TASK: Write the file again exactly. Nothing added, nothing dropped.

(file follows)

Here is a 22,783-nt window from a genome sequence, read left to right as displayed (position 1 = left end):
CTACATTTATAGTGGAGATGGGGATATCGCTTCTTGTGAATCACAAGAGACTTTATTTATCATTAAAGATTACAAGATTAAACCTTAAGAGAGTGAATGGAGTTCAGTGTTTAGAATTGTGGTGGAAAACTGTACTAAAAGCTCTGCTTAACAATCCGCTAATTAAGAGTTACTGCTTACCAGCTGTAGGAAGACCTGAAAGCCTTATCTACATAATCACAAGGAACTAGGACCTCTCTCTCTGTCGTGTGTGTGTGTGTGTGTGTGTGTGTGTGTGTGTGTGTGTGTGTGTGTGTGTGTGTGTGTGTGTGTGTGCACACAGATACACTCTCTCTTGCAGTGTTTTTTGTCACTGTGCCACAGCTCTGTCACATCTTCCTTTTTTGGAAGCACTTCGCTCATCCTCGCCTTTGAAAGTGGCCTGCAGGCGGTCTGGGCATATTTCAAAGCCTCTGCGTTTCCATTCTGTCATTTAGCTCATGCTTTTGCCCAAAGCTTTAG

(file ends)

Here is a 22,783-nt window from a genome sequence, read left to right as displayed (position 1 = left end):
CTACATTTATAGTGGAGATGGGGATATCGCTTCTTGTGAATCACAAGAGACTTTATTTATCATTAAAGATTACAAGATTAAACCTTAAGAGAGTGAATGGAGTTCAGTGTTTAGAATTGTGGTGGAAAACTGTACTAAAAGCTCTGCTTAACAATCCGCTAATTAAGAGTTACTGCTTACCAGCTGTAGGAAGACCTGAAAGCCTTATCTACATAATCACAAGGAACTAGGACCTCTCTCTCTGTCGTGTGTGTGTGTGTGTGTGTGTGTGTGTGTGTGTGTGTGTGTGTGTGTGTGTGTGTGTGTGTGTGTGTGCACACAGATACACTCTCTCTTGCAGTGTTTTTTGTCACTGTGCCACAGCTCTGTCACATCTTCCTTTTTTGGAAGCACTTCGCTCATCCTCGCCTTTGAAAGTGGCCTGCAGGCGGTCTGGGCATATTTCAAAGCCTCTGCGTTTCCATTCTGTCATTTAGCTCATGCTTTTGCCCAAAGCTTTAG